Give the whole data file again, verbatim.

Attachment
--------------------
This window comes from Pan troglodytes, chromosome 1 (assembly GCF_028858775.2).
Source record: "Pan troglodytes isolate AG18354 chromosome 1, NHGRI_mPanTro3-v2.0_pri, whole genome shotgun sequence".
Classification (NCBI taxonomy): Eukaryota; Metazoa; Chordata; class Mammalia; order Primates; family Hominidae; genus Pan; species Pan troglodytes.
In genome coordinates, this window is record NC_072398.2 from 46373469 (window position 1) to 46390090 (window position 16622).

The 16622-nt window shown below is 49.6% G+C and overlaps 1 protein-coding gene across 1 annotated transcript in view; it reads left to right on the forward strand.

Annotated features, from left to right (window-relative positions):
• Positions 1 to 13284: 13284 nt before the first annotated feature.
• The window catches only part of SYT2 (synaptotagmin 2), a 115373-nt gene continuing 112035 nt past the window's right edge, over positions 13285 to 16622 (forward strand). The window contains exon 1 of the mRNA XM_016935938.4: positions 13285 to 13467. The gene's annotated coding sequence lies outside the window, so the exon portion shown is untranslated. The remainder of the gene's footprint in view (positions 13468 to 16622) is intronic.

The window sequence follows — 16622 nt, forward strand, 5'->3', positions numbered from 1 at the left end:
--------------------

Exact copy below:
This window comes from Pan troglodytes, chromosome 1 (assembly GCF_028858775.2).
Source record: "Pan troglodytes isolate AG18354 chromosome 1, NHGRI_mPanTro3-v2.0_pri, whole genome shotgun sequence".
Classification (NCBI taxonomy): Eukaryota; Metazoa; Chordata; class Mammalia; order Primates; family Hominidae; genus Pan; species Pan troglodytes.
In genome coordinates, this window is record NC_072398.2 from 46373469 (window position 1) to 46390090 (window position 16622).

The 16622-nt window shown below is 49.6% G+C and overlaps 1 protein-coding gene across 1 annotated transcript in view; it reads left to right on the forward strand.

Annotated features, from left to right (window-relative positions):
• Positions 1 to 13284: 13284 nt before the first annotated feature.
• The window catches only part of SYT2 (synaptotagmin 2), a 115373-nt gene continuing 112035 nt past the window's right edge, over positions 13285 to 16622 (forward strand). The window contains exon 1 of the mRNA XM_016935938.4: positions 13285 to 13467. The gene's annotated coding sequence lies outside the window, so the exon portion shown is untranslated. The remainder of the gene's footprint in view (positions 13468 to 16622) is intronic.

The window sequence follows — 16622 nt, forward strand, 5'->3', positions numbered from 1 at the left end: